18. Mercy itself, the merciful God. frees, procures pardon from.
THE PREFACE AND PROLOGUE TO DRYDEN AND DAVENANT'S THE TEMPEST OR THE
The writing of Prefaces to Plays, was probably invented by some very ambitious Poet, who never thought he had done enough: Perhaps by some Ape of the French Eloquence, which uses to make a business of a Letter of Gallantry, an examen of a Farce; and, in short, a great pomp and ostentation of words on every trifle. This is certainly the Talent of that Nation, and ought not to be invaded by any other. They do that out of gaiety, which would be an imposition upon us.
We may satisfie our selves with surmounting them in the Scene, and safely leave them those trappings of writing, and flourishes of the Pen, with which they adorn the borders of their Plays, and which are indeed no more than good I.andskips to a very indifferent Picture. I must proceed no farther in this Argument, lest I run my self beyond my excuse for writing this. Give me leave therefore to tell you, Reader, that I do it not to set a value on anything I have written in this Play, but out of gratitude to the memory of Sir William Davenant, who did me the honour to join me with him in the alteration of it.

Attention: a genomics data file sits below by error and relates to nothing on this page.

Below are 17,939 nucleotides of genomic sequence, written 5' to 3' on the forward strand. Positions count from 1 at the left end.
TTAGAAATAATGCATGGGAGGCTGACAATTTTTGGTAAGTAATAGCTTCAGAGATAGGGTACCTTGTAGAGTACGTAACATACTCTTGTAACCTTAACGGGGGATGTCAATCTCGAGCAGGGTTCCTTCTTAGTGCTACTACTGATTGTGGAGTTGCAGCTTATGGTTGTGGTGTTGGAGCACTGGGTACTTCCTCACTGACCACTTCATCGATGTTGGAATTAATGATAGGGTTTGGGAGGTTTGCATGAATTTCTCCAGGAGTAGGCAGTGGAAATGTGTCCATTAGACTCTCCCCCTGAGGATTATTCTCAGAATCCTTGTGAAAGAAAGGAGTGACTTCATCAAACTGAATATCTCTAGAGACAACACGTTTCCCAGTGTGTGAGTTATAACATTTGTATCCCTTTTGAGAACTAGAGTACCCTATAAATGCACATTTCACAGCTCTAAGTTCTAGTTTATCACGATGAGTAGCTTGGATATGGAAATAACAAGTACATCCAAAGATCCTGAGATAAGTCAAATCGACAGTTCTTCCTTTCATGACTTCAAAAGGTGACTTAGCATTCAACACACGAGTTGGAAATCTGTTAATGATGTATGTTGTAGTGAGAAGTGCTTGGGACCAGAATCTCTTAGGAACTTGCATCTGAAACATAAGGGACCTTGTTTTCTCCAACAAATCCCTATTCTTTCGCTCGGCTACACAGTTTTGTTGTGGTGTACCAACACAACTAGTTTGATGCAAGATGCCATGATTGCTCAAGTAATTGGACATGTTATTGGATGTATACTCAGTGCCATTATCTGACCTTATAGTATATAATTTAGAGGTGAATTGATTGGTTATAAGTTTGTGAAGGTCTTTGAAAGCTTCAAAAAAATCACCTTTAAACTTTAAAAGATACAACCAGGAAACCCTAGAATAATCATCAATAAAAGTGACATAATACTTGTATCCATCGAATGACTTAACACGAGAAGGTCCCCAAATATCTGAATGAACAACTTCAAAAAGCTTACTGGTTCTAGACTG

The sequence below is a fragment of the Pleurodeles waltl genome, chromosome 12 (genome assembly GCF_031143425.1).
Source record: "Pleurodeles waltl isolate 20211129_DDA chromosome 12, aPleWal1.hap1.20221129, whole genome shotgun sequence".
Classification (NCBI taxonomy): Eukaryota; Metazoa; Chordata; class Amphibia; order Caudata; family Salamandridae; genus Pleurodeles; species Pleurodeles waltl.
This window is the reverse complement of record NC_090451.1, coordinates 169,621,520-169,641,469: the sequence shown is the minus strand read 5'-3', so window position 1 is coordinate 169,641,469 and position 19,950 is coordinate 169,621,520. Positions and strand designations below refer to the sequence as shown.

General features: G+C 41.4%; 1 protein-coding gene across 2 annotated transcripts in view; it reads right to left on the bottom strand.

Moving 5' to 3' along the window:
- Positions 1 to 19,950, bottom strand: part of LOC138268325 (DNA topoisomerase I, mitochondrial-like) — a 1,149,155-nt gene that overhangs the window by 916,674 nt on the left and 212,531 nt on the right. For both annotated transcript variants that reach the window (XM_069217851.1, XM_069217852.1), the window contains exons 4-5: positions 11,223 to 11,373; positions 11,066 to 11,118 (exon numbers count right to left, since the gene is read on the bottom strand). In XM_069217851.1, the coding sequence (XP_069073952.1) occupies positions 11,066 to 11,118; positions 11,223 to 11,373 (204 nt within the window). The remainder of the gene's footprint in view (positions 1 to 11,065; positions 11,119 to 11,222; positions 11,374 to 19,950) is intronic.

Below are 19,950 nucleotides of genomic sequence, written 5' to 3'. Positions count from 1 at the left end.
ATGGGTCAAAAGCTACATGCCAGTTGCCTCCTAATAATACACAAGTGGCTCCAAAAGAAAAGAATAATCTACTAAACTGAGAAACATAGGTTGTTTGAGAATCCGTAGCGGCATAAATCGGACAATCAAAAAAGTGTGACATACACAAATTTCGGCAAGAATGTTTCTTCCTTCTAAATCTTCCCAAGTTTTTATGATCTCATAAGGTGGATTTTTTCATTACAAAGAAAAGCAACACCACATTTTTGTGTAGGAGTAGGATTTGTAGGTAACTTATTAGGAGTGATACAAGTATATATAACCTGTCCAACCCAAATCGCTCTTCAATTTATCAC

It was originally Shakespear's: a Poet for whom he had particularly a high veneration, and whom he first taught me to admire. The Play it self had formerly been acted with success in the BlackFryers: and our Excellent Fletcher had so great a value for it, that he thought fit to make use of the same Design, not much varied, a second time. Those who have seen his Sea-Voyage, may easily discern that it was a Copy of Shakespear's Tempest: the Storm, the Desart Island, and the Woman who had never seen a Man, are all sufficient Testimonies of it. But Fletcher was not the only Poet who made use of Shakespear's Plot: Sir John Suckling, a profess'd admirer of our Author, has follow'd his footsteps in his Goblins; his Regmella being an open imitation of Shakespear's Miranda; and his Spirits, though counterfeit, yet are copied from Ariel. But Sir William Davenant, as he was a Man of quick and piercing imagination, soon found that somewhat might be added to the design of Shakespear, of which neither Fletcher nor Suckling had ever thought: and therefore to put the last hand to it, he design’d the Counter part to Shakespear's Plot, namely, that of a Man who had never seen a Woman; that by this means those two Characters of Innocence and Love might the more illustrate and commend each other. This excellent Contrivance he was pleas’d to communicate to me, and to desire my assistance in it. I confess, that from the very first moment it so pleas’d me, that I never writ anything with more delight. I must likewise do him that justice to acknowledge, that my writing received daily his amendments, and that is the reason why it is not so faulty, as the rest which I have done, without the help or correction of so judicious a Friend. The Comical part of the Saylors were also of his invention and for the most part his writing, as you will easily discover by the Style. In the time I writ with him, I had the opportunity to observe somewhat more nearly of him than I had formerly done, when I had only a bare acquaintance with him: I found him then of so quick a fancy, that nothing was propos’d to him on which he could not suddenly produce a thought extremely pleasant and surprising: and those first thoughts of his, contrary to the old Latine Proverb, were not always the least happy. And as his fancy was quick, so likewise were the products of it remote and new. He borrowed not of any other; and his imaginations were such as could not easily enter into any other Man. His Corrections were sober and judicious: and he corrected his own writings much more severely than those of another Man, bestowing twice the time and labour in polishing, which he us’d in invention. It had perhaps been easie enough for me to have arrogated more to my self than was my due, in the writing of this Play, and to have pass'd by his name with silence in the Publication of it, with the same ingratitude which others have us’d to him, whose Writings he hath not only corrected, as he hath done this, but has had a greater inspection over them, and sometimes added whole Scenes together, which may as easily be distinguish'd fro n. the rest, as true Gold from counterfeit by the weight. But besides the unworthiness of the Action which deterred me from it (there being nothing so base as to rob the dead of his reputation) I am satisfi'd I could never have receiv’d so much honour, in being thought the Author any Poem, how excellent soever, as I shall from the joining my imperfections with the Merit and Name of Shakespear and Sir William Davenant.